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Posted: Fri Jan 27, 2017 06:18
You can hang them in the chamber for about 3 months and then apply the sugna. Before transferring to the chamber, you can hang them for a few days at room temp, (22C). Doing that fixes the colour and gets the enzymes going.
Posted: Fri Jan 27, 2017 06:25
For now, the chamber is my refrigerator set at refrigerator temps. I have 2 more going that is 2 weeks difference. Do I shorten the equalizing of the last two? Do I leave the equalizing going longer on the first two at refrigerator temp? Or do you suggest I put the last two in a different refrigerator and change the chamber to chamber temps after the 2 day room temp hang?
Posted: Fri Jan 27, 2017 06:37
Compromise, wait another week, and then transfer all to chamber at 11-12C and RH 75-80. Make notes and see whether there will be a difference. The hanging at a warm temp after this stage is optional. If you are going to do it, hang for 3-4 days.
Posted: Sat Feb 04, 2017 14:09
Here ya go. The salting process is done. They were rinsed, then sprinkled in red wine and coated with fine black pepper. They are hanging at refrigerator temperature for another 12 days, then I'm going to flip the refrigerator back to 55 degree chamber and continue hanging them in the chamber. I've also seen where they coat the raw area of meat to keep it from drying too fast? Can someone give me a recipe on what I use and when to apply it?
Posted: Sat Feb 04, 2017 14:33
Here is one Lou. Its called sugna. The spices used and the timing of application vary
http://curedmeats.blogspot.com/2014/08/ ... crudo.html
Posted: Sat Feb 04, 2017 15:59
FYI- I tried using the sugna on my first 2 but had a problem mixing the flour and lard. Next time I'll try to melt the lard on very low heat and incorporate the flour in to form a paste. Any input on what I was doing wrong would be appreciated.
Posted: Sun Feb 05, 2017 02:44
Dont rush with the sugna. Wait a couple of months before applying. Your relatives in Italy usually wait 5-7 months.
Posted: Sun Feb 05, 2017 02:55
nuynai wrote:FYI- I tried using the sugna on my first 2 but had a problem mixing the flour and lard. Next time I'll try to melt the lard on very low heat and incorporate the flour in to form a paste. Any input on what I was doing wrong would be appreciated.
I would be very careful in using that technique. You could easily cook the flour with fat which would form a crust and harden with time. Just soften the lard as you would butter for your toast and then add the rice flour.
And a note here about the pepper in the sugna or in the exterior of the ham. It was traditionally applied to keep insects away and not for flavour. So if you are going to hang the ham at any time in your cellar, shed or barn, by all means use it. If it's going to hang the whole time in your converted curing chamber, no need to waste good pepper.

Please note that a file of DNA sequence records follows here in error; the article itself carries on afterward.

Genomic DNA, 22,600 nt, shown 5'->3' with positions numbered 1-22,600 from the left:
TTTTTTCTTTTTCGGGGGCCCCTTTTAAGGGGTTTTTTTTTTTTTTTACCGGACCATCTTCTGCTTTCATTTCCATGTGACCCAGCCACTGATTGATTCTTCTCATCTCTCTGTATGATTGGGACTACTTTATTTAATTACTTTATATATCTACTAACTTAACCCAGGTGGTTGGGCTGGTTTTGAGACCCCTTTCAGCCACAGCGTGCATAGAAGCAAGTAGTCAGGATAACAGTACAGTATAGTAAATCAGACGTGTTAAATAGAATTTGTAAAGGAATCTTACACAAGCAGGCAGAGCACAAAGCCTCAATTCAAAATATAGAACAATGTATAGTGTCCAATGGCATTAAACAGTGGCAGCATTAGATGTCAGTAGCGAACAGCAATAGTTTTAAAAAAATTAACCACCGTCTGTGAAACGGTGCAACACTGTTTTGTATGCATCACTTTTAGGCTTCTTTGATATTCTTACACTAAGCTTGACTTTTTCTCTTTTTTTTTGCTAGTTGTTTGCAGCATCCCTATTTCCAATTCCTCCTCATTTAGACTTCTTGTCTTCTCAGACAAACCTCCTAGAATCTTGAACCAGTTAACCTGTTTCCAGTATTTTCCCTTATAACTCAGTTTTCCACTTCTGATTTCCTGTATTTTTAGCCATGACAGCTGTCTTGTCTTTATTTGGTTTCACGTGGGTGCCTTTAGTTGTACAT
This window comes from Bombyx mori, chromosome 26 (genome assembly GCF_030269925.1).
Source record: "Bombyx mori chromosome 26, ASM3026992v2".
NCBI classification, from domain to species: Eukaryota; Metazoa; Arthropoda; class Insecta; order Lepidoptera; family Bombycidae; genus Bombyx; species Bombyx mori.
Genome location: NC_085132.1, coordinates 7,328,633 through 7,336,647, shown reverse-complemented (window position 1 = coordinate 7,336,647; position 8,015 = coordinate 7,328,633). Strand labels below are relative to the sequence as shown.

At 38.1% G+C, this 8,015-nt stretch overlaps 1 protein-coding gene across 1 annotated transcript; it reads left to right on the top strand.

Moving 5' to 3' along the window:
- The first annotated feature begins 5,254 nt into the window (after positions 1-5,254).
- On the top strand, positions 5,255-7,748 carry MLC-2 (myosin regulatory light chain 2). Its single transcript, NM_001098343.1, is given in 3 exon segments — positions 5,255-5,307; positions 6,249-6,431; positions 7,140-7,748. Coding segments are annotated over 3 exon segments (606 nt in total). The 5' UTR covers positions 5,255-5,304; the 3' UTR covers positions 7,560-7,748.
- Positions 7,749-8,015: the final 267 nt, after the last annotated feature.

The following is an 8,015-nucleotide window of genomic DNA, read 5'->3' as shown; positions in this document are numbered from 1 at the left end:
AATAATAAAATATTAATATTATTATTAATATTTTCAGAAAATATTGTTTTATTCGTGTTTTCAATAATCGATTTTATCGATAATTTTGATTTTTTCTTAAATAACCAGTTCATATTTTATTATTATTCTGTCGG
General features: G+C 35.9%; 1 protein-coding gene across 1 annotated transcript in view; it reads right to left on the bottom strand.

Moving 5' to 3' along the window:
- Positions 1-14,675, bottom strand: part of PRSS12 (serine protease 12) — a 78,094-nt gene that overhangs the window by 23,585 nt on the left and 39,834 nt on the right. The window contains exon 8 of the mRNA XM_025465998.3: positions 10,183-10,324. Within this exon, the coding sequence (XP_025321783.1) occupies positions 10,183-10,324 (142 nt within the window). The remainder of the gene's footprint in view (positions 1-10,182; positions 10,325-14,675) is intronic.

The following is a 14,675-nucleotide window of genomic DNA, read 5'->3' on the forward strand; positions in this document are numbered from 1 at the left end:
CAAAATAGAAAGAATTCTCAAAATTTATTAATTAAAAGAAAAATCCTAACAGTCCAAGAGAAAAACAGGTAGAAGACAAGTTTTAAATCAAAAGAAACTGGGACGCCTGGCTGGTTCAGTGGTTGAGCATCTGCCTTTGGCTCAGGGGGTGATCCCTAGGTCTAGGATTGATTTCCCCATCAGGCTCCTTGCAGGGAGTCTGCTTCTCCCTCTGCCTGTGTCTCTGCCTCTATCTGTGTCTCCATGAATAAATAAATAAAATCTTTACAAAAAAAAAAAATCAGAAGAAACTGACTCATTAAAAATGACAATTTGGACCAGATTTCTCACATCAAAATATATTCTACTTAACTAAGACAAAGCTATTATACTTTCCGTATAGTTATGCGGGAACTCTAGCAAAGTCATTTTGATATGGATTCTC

Posted: Tue Mar 07, 2017 15:00
Question on the cure process. The prosciutto is hanging in the chamber at 53 degrees at roughly 70% humidity. The exteriors are getting pretty firm, like really firm. I know I am nowhere near the finished time, but what is the recommended weight loss target I am looking for? Should the weight loss target be from the time I started salting or the time I rinsed and re-hung?
Posted: Wed Mar 08, 2017 06:25
Once its cured and equalized I don't worry about weight loss. I just hang it till I decide to cut it. The flavor changes as you age it. The last one I did aged hung for two years. I have one that hangs in a barn at a friend's place and its been hanging there since 2010 and people whittle on it whenever they want. This one is hard as a rock and pretty salty because as it ages the flavor intensifies as does the saltiness. Personally, I like them best before they get over a year old because they are much easier to slice and work with and they are quite moist at this stage.
Posted: Wed Mar 08, 2017 14:17
In other words, there is no weight loss requirements? You would think you still want to be near 35%?
Posted: Wed Mar 08, 2017 14:40
If you are looking for the safety hurdle requirement its 18% loss (from the green weight). Most are dried to 20-25% and some to 30% , Time is also a factor, for safety as well as flavor.
If you are wondering why the difference or so little weight loss compared to other dry cured products, you need to factor in the bone, fat and skin which loose little weight (low water content to start with)
https://aglearn.usda.gov/customcontent/ ... 19.106.pdf
https://aglearn.usda.gov/customcontent/ ... 19.106.pdf
http://www.meatsandsausages.com/hams-ot ... afety-USDA
Posted: Thu Mar 09, 2017 08:08
I agree with Bob. Don't worry about the weight. Wait a year and weigh it then but only out of interest. The prosciutto will be ready. 35% is only a guideline, If you had a leg from a large heavy sow, it probably would lose only 20-25% after a year. And if you were starting off with a leg that was frozen first, you would have lost as much as 5% before you even salted. It's probably safe to eat already asthe water activity is way down after the salting and resting stage, otherwise your ham would have spoiled after what, three months now?
Don't worry be happy! https://youtu.be/d-diB65scQU
Posted: Tue Mar 28, 2017 13:33
I made one mistake in not weighing these prosciuttos, before I started the salting process. After I salted them, press them, rinsed them and equalized them for another 20 days was when I weighed them. Based on that, what is the best way to calculate weight loss now? 2 had bone in and 2, the bones were removed
Posted: Tue Mar 28, 2017 16:54
Why are you concerned about weight loss?